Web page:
We isolated a putative citrate transporter of the tripartite tricarboxylate transporter (TTT) class from a metagenomic library of activated sludge from a sewage treatment plant. The transporter, dubbed TctA_ar, shares ?50% sequence identity with TctA of Comamonas testosteroni (TctA_ct) and other ?-Proteobacteria, and contains two 20-amino acid repeat signature sequences, considered a hallmark of this particular transporter class. The structures for both TctA_ar and TctA_ct were modeled with I-TASSER and two possible structures for this transporter family were proposed. Docking assays with citrate resulted in the corresponding sets of proposed critical residues for function. These models suggest functions for the 20-amino acid repeats in the context of the two different architectures. This constitutes the first attempt at structure modeling of the TTT family, to the best of our knowledge, and could aid functional understanding of this little-studied family.
Microbial expansins act on plant cell walls similarly to plant expansins, albeit their loosening activity levels are tenfold lesser compared to plant expansins. We report the characterization of an expansin-like gene from the plant pathogen Pectobacterium carotovorum, named exl1. PcExl1 is an acidic protein that binds cellulose (Avicel), and weakens filter paper. The acidic nature of PcExl1 confers different binding properties when compared to Bacillus subtilis BsEXLX1, which is a basic protein. PcExl1 binding to wheat cell wall increased when acidic components were depleted, reaching a similar level to the binding to Avicel, indicating that cellulose is the target of PcExl1.
Thymidylate synthase (TS) is a homodimeric enzyme with two equivalent active sites composed of residues from both subunits. Despite the structural symmetry of the enzyme, certain experimental results are consistent with half-the-sites activity, suggesting negative cooperativity between the active sites. To gain insight into the mechanism behind this phenomenon, we explore segmental motions of rat TS in the absence of ligands, with normal mode analysis as a tool. Using solvent accessible surface area of the active site pocket as a monitor of the degree of opening of the active sites, we classified the first 25 nontrivial normal modes, obtained from the web server of the program ElNémo, according to the behavior of the active sites. We found seven modes that open and close both sites symmetrically and nine that do so in an anticorrelated fashion. We characterized the motions of these modes by visual inspection and through measurement of distances between selected atoms lining the active site pockets. The segments that regulate access to the active site correspond to the loop containing R44, helix K, and a long loop containing residues 103-125, in agreement with a large body of crystallographic studies. These elements can be activated together or in isolation. There are more asymmetric modes than symmetric ones in the set we analyzed, probably accounting for the half-the-sites behavior of the enzyme. Three of the asymmetric modes result in changes at the dimer interface and indicate the endpoints of possible communication pathways between the active sites.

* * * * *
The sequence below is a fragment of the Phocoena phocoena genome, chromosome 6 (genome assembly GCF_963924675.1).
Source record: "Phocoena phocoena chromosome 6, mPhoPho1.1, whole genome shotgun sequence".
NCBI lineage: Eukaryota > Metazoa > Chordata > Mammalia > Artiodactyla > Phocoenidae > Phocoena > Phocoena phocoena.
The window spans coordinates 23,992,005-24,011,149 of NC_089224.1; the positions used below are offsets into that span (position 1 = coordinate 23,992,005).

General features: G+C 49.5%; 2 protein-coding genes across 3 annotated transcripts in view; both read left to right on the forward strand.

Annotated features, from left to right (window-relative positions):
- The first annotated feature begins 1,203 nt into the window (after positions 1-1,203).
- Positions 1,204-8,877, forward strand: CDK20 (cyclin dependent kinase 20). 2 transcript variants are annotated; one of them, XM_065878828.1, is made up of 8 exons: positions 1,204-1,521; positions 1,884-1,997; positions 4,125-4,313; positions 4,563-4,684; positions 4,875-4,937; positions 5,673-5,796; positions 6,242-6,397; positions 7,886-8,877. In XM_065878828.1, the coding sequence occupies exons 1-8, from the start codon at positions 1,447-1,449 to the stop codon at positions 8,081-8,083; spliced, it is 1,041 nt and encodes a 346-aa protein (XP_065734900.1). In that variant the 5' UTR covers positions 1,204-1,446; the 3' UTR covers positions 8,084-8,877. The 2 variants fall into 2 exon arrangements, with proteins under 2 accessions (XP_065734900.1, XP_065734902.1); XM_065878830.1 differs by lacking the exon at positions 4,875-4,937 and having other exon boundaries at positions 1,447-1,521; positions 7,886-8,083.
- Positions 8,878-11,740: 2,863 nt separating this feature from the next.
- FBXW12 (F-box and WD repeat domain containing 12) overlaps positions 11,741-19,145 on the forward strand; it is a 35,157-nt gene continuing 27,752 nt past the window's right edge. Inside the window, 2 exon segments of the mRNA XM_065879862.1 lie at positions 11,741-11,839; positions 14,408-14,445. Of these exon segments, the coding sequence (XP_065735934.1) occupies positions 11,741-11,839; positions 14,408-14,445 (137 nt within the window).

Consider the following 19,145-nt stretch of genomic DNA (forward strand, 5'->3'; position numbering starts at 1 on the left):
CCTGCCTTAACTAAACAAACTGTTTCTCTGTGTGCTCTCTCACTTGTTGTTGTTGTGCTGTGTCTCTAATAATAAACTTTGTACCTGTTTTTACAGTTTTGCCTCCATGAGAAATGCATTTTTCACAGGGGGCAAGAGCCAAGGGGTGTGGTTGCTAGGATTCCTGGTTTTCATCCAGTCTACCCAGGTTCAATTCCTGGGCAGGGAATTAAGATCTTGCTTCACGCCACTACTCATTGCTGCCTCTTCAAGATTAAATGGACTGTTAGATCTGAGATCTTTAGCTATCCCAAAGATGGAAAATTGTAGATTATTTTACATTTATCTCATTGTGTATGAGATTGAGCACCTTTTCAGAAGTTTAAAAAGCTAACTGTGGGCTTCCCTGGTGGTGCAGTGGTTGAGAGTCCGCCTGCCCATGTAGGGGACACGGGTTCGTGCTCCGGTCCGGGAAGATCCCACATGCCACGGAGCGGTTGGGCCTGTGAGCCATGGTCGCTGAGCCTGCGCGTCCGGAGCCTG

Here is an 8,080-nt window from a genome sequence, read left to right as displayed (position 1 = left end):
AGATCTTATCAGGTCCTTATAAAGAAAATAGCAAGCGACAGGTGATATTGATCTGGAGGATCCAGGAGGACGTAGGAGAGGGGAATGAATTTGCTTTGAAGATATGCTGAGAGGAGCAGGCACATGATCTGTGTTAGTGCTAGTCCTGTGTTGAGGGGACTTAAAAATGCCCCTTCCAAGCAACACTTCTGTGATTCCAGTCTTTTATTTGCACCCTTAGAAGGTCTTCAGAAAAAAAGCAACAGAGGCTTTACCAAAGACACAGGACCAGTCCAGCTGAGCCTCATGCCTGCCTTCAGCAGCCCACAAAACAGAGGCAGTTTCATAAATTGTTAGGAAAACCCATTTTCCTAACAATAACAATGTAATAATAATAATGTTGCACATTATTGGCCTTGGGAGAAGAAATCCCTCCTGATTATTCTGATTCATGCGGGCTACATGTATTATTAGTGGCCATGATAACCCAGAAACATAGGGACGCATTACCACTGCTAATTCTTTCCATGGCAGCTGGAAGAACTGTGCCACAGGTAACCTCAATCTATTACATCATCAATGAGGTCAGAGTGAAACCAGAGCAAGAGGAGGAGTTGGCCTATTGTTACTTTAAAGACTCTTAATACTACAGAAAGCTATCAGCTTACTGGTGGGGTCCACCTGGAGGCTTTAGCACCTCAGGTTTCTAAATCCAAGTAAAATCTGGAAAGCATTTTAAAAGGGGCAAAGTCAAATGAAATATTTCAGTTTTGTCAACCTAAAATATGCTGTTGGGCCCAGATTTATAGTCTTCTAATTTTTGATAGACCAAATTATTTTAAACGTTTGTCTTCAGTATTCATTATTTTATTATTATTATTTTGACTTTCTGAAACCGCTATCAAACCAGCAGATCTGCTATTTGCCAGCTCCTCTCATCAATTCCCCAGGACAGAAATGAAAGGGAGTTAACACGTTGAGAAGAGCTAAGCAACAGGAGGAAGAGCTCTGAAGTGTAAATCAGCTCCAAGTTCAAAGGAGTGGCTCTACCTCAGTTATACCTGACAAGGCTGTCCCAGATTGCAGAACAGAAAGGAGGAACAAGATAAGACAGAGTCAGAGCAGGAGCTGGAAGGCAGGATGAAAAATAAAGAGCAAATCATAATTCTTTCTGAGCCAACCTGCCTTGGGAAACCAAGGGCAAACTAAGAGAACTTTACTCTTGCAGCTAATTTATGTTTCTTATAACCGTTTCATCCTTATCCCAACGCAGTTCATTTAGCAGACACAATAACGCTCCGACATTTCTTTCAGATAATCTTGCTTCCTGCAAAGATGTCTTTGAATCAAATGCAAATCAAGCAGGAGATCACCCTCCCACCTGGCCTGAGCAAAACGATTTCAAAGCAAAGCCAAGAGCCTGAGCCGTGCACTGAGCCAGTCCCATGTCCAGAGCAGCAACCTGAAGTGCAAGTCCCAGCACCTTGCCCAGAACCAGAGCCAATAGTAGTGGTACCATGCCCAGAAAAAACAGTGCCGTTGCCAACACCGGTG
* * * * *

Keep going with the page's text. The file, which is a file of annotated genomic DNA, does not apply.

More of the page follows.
The TATA-box binding protein (TBP) belongs to a family of structural proteins involved in transcription in eukaryotic cells. TBP binds in the minor groove of DNA and recognizes specifically the consensus sequence: 5 TATAWAWR 3 (W = A or T). Recent reports show that the TATA-box is only present in 10% of all human polymerase II promoters. Therefore, TBP must bind frequently to low affinity DNA sequences, possibly with help of other transcription factors. In order to understand the intramolecular and intermolecular interactions that lead to the consensus sequence preferred by TBP, we use high resolution crystallographic structures of cognate TBP-DNA complexes as templates onto which 16 dinucleotide repeating sequence DNA oligomers were built. The binding free energy of each complex was calculated using the Molecular Mechanics/Poisson-Boltzmann Solvent Accessible (MM-PBSA) approximation. Parsing of the free energy components allowed us to identify the most important contributions to sequence selectivity: DNA deformation and the interaction energy between TBP residues and DNA bases, as expected. Surprisingly, poor interaction energies lead to larger deformation costs, suggesting strategies to improve affinity and selectivity. Local analysis of the TBP-DNA interface allowed us to build interaction and deformation energy tables that were used, without the need to fit their relative weights, to predict successfully both the consensus sequence for TBP, and relative binding affinities for a collection of TATA box variants.
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